Maintaining a secure environment is critical when you publish or export a Web application.
This topic discusses security within the context of the J2EE environment. The strategies and approaches described are designed to allow you to publish an application in as secure a manner as possible while making use of the inherent security mechanisms provided by your server.
IBM® WebSphere® Portlet Factory relies upon standards-based security mechanisms provided by the J2EE application and portal servers. Rather than using proprietary security mechanisms and adapting other external mechanisms, WebSphere Portlet Factory relies on J2EE application server mechanisms to provide security and to integrate with external security products.
WebSphere Portlet Factory security includes:
- The use of J2EE Deployment Descriptor (web.xml-based) Security Constraints and Security Roles.
- Optional use of callouts to third-party security systems (for auditing or additional custom authorization checks) on model requests. These are often implemented by onRequest handlers.
To protect your widgets from being accessed directly using a URL without the user having logged into a target server, put security constraints in your project WEB-INF/bin/deployment/standalone.web.xml
template. The security constraints are set in the web.xml
for the WAR, limiting access to folders of models (for example, /factory/*
and one for yourmodels/*
). After you publish the WAR, you can use the WebSphere administrative console to navigate to your application and associate security role mappings with users and groups.
Benefits of J2EE security approach
WebSphere Portlet Factory enjoys several benefits from using standard J2EE security mechanisms. These benefits include:
- Better integration with what application servers and value added components provide and rely on. You can also more easily integrate a WebSphere Portlet Factory WebApp with other J2EE-based components.
- Better integration with other features of the application servers that rely on the server's authentication mechanisms and J2EE Application Roles by means of the EJB deployment descriptor and security constraints.
In general, application server tools are used to create and manage roles and to map those roles to users associated with the application server. (See the Java 2 Platform Enterprise Edition Specification for additional information about roles in a J2EE environment.)
The following semantics apply to J2EE application security used by WebSphere Portlet Factory:
- Authorization is based on URL path components
- URLs to Web applications include the folder hierarchy and model name
- Similarly protected models should be grouped under common sub-folders protected by security constraints
- Only protected (by security constraint) resources such as models and JSPs can retrieve security information from the application server servlet container (for example, user name, request, and isUserInRole().)
Security best practices: wpf7
Review these security-related tips, tricks, and best practices for WebSphere Portlet Factory WebApp model-based publishing and exporting.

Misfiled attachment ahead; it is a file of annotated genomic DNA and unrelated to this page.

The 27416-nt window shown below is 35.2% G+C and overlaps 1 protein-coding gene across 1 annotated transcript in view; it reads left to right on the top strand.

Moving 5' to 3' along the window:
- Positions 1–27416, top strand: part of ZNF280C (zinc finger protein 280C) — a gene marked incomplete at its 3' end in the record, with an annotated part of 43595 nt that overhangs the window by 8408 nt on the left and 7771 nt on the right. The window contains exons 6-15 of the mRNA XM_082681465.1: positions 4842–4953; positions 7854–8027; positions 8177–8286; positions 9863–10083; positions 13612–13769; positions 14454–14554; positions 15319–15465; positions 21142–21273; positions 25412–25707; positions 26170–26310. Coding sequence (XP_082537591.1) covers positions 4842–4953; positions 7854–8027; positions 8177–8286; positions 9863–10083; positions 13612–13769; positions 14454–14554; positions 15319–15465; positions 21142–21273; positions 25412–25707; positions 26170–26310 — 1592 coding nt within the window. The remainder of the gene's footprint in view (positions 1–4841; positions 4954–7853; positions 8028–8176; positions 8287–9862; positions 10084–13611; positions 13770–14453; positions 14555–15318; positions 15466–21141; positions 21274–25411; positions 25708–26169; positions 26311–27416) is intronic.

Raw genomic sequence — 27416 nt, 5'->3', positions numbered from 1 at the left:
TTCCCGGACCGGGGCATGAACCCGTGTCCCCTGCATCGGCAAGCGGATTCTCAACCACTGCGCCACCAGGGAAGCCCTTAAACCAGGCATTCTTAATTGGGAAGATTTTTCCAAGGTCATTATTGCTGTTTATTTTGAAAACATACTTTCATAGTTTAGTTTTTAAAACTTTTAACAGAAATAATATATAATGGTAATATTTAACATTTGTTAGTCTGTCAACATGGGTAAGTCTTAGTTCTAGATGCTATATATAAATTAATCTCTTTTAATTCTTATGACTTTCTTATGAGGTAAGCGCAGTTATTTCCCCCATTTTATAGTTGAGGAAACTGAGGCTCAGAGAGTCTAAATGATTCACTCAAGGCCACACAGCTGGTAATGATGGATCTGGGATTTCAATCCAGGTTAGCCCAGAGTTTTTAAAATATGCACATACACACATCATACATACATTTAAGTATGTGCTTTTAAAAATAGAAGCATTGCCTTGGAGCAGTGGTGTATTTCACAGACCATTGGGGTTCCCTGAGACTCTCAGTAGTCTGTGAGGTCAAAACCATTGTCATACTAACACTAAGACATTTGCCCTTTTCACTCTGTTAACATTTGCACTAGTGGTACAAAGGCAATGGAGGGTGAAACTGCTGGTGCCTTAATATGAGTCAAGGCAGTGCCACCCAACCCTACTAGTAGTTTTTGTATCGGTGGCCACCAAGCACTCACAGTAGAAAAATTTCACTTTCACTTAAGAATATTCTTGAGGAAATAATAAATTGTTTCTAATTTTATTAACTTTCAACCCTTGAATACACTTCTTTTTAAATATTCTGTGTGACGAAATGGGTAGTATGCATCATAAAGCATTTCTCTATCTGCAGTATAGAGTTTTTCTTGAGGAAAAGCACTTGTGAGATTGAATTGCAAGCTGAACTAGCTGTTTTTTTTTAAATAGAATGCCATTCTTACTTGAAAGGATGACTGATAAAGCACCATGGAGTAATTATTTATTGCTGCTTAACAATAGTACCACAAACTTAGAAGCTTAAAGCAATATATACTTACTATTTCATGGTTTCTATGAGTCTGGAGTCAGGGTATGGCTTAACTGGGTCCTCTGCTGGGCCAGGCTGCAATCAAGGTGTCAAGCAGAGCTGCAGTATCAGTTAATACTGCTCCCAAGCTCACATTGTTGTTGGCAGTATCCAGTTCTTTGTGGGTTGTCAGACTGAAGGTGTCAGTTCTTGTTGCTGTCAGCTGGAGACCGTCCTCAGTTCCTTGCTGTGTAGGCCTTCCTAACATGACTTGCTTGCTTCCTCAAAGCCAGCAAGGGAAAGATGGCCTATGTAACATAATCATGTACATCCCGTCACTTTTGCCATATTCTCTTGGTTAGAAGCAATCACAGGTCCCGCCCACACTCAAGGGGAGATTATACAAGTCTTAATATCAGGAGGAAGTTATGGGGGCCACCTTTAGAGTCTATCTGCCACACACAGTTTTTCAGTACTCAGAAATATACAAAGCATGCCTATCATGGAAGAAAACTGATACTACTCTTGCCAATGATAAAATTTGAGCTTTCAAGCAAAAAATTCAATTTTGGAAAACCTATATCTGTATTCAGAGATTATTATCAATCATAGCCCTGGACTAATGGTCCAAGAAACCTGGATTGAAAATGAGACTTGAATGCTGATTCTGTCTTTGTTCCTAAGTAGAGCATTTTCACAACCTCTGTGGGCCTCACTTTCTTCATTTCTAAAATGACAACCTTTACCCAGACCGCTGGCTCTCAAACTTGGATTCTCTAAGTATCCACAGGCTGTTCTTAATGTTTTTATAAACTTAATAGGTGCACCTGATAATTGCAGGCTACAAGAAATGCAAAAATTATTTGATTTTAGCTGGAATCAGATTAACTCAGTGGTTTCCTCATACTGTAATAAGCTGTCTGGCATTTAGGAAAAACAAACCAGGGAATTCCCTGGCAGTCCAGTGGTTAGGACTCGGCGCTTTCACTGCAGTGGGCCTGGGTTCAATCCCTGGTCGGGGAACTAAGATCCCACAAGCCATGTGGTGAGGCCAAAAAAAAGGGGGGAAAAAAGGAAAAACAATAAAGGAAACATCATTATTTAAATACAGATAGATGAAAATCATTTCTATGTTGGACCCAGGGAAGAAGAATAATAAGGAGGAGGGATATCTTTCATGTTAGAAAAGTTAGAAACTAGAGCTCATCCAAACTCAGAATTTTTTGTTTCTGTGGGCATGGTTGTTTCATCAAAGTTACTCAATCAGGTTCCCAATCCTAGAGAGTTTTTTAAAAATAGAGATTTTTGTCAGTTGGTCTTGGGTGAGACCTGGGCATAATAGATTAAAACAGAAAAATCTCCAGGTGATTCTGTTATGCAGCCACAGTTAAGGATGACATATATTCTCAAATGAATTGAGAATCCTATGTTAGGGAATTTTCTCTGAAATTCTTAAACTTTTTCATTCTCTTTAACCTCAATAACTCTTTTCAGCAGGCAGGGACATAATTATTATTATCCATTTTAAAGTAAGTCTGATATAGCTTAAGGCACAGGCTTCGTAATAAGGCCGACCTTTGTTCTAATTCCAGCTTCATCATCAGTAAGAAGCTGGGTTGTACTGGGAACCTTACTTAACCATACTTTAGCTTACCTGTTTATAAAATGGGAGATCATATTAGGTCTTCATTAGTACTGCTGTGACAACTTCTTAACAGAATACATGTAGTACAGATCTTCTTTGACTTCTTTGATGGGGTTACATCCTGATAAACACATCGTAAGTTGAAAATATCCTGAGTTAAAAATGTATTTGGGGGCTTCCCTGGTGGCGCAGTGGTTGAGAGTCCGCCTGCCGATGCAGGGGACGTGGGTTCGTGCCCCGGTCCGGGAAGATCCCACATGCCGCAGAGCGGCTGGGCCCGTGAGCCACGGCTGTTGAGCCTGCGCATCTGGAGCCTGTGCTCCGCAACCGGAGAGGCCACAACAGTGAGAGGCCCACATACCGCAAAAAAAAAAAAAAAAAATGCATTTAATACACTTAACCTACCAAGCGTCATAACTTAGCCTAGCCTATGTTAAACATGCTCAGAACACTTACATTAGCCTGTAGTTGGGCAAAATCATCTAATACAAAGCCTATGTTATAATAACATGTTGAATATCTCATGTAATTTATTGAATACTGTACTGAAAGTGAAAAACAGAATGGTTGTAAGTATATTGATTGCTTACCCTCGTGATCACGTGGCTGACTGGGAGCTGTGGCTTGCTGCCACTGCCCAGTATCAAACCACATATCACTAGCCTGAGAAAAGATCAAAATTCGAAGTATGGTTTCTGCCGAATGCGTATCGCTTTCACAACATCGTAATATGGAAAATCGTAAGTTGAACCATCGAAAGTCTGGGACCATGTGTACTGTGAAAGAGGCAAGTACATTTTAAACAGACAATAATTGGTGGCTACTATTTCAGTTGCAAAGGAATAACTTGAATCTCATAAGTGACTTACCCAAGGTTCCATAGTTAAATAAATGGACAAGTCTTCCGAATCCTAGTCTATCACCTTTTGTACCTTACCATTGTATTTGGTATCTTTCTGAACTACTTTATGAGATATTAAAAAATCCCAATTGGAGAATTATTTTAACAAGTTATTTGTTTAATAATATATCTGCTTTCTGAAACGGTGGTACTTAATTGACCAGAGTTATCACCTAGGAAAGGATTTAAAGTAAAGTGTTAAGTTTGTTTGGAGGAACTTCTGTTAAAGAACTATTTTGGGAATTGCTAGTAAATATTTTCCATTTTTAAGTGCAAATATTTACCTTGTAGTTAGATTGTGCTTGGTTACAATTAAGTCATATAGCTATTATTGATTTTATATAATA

Security trick: encourage closing the browser: wpf7
Closing the browser window would not be acceptable behavior for most public web sites, as users typically browse from one site to another.
Custom login pages: wpf7
When using J2EE/Servlet-based Declarative Security with security constraints in the web.xml deployment descriptor, there are certain limitations in the current version of the J2EE/Servlet specs that you need to work within.
Security trick: dummy JSP page: wpf7
There is no standard way for a J2EE application to decide itself when to forward the user to a login page.
Using dynamic cookies: wpf7
All of your session and security related cookies should be dynamic cookies associated with a single browser session, and not persistent cookies (with a >0 lifetime) stored on disk.
Gathering user information: wpf7
WebSphere Portlet Factory allows you to use whatever custom user information you need (such as the full power of the user registry in use for each deployment scenario) rather than try to force use of a least common denominator by trying to map every possible third party user security/registration system into a common user profile.
Logout session cleanup: wpf7
It is always a good idea to put a Logout button in an obvious place in your application to encourage users to log out when they are done, rather than just closing their browser and allowing their session data to persist until their session times out.
Example application server security scenario: wpf7
This is an application server security scenario.
Security example J2EE: wpf7
The following example illustrates security implemented for a IBM WebSphere Portlet Factory web application composed of several WebApp models.
Configuration Example LoginRole: wpf7
For requests to models under the above protected models, where a user is not already authenticated, the application server's servlet container will itself force the request to perform a login before sending the request on to the original URL destination (if authenticated and authorized based on the specified role(s)).
Example WEB.XML security components: wpf7
The following configuration information represents the security portions of the WEB-INF/web.xml
J2EE Web Application Deployment Descriptor that ships with IBM WebSphere Portlet Factory.
Parent topic: Reference information: wpf7